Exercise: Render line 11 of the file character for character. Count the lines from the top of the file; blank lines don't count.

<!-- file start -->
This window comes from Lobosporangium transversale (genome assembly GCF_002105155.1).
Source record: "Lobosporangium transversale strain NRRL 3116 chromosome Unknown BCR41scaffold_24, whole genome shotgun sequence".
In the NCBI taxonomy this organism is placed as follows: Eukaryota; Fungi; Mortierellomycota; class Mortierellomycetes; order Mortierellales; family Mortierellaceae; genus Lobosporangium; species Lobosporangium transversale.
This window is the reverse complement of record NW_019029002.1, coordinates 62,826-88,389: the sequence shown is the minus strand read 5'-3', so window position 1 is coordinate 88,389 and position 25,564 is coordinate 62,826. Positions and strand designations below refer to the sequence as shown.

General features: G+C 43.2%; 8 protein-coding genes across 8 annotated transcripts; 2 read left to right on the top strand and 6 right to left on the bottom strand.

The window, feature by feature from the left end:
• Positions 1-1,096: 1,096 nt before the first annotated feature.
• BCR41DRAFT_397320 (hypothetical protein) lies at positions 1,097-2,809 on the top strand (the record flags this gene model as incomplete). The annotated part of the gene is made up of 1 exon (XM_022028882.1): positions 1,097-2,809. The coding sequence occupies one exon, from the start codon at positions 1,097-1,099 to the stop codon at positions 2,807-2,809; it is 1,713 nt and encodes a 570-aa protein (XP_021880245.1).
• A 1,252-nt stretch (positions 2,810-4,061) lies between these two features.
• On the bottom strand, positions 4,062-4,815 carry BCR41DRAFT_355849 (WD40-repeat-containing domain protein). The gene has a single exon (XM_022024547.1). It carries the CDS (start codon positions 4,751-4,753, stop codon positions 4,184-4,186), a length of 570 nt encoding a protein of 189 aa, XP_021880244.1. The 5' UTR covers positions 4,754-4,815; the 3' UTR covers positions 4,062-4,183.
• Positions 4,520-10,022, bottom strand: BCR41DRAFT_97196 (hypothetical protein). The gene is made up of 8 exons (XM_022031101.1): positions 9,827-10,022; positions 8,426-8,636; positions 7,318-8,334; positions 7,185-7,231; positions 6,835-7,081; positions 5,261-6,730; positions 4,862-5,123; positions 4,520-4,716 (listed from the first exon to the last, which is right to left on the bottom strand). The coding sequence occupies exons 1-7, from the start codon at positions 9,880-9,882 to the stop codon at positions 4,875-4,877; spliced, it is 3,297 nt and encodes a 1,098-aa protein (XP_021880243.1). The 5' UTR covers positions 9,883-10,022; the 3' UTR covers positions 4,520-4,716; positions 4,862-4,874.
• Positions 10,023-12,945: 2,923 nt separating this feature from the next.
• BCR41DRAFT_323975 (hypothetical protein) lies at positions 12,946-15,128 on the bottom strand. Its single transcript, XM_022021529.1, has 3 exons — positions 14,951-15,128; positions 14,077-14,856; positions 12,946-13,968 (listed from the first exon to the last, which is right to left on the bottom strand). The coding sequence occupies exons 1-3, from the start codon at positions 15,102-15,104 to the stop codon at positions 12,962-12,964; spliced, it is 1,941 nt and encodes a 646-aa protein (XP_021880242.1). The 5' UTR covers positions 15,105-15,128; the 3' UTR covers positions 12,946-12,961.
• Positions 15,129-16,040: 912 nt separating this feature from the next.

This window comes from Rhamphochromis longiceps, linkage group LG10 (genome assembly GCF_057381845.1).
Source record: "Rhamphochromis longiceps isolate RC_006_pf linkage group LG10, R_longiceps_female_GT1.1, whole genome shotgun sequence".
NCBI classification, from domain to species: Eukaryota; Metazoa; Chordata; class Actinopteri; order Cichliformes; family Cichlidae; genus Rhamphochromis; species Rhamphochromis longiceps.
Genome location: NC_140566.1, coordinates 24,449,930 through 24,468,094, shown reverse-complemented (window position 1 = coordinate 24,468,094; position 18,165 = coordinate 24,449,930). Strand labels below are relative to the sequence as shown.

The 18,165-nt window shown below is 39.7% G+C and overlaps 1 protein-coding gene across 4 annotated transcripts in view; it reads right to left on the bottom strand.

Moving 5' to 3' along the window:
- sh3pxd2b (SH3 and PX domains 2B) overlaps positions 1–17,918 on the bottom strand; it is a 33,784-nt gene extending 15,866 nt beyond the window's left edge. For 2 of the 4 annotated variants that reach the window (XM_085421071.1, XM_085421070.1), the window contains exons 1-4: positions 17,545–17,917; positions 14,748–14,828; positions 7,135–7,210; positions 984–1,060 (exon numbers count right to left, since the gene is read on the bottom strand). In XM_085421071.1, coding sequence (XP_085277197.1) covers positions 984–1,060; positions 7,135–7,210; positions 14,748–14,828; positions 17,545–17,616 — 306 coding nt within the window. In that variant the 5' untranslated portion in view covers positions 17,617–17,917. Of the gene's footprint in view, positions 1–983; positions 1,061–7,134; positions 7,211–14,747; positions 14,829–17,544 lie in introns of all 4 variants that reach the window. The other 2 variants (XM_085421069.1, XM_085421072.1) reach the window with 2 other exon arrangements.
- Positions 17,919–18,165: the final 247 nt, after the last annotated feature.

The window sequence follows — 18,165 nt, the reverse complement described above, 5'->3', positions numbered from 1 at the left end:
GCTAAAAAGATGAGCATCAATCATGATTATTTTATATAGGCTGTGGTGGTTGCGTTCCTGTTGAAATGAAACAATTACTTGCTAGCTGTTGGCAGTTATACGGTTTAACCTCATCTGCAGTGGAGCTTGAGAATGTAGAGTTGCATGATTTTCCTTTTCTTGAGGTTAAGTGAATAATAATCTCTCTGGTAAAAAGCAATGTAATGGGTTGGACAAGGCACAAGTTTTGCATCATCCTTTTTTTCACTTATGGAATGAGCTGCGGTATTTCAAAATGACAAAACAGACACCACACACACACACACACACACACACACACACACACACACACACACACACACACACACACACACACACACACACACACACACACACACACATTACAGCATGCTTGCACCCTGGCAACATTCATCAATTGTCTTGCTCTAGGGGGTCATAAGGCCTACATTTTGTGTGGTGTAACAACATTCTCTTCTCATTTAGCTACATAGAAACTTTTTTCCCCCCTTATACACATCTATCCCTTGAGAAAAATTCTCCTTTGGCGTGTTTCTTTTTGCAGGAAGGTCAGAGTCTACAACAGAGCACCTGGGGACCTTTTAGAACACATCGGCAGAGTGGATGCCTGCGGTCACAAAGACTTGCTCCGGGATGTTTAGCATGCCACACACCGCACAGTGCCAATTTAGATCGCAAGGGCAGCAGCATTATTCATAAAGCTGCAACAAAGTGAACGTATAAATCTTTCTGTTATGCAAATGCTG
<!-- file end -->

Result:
• Positions 4,520-10,022, bottom strand: BCR41DRAFT_97196 (hypothetical protein). The gene is made up of 8 exons (XM_022031101.1): positions 9,827-10,022; positions 8,426-8,636; positions 7,318-8,334; positions 7,185-7,231; positions 6,835-7,081; positions 5,261-6,730; positions 4,862-5,123; positions 4,520-4,716 (listed from the first exon to the last, which is right to left on the bottom strand). The coding sequence occupies exons 1-7, from the start codon at positions 9,880-9,882 to the stop codon at positions 4,875-4,877; spliced, it is 3,297 nt and encodes a 1,098-aa protein (XP_021880243.1). The 5' UTR covers positions 9,883-10,022; the 3' UTR covers positions 4,520-4,716; positions 4,862-4,874.